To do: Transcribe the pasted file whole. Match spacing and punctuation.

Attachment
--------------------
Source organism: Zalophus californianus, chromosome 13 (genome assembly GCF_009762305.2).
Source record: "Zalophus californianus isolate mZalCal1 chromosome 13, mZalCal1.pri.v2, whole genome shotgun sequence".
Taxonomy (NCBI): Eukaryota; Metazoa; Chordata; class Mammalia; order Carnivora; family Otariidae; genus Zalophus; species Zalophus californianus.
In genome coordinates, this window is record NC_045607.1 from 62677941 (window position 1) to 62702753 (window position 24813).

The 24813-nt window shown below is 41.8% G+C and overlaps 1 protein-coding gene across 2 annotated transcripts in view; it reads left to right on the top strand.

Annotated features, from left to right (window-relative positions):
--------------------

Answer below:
Source organism: Zalophus californianus, chromosome 13 (genome assembly GCF_009762305.2).
Source record: "Zalophus californianus isolate mZalCal1 chromosome 13, mZalCal1.pri.v2, whole genome shotgun sequence".
Taxonomy (NCBI): Eukaryota; Metazoa; Chordata; class Mammalia; order Carnivora; family Otariidae; genus Zalophus; species Zalophus californianus.
In genome coordinates, this window is record NC_045607.1 from 62677941 (window position 1) to 62702753 (window position 24813).

The 24813-nt window shown below is 41.8% G+C and overlaps 1 protein-coding gene across 2 annotated transcripts in view; it reads left to right on the top strand.

Annotated features, from left to right (window-relative positions):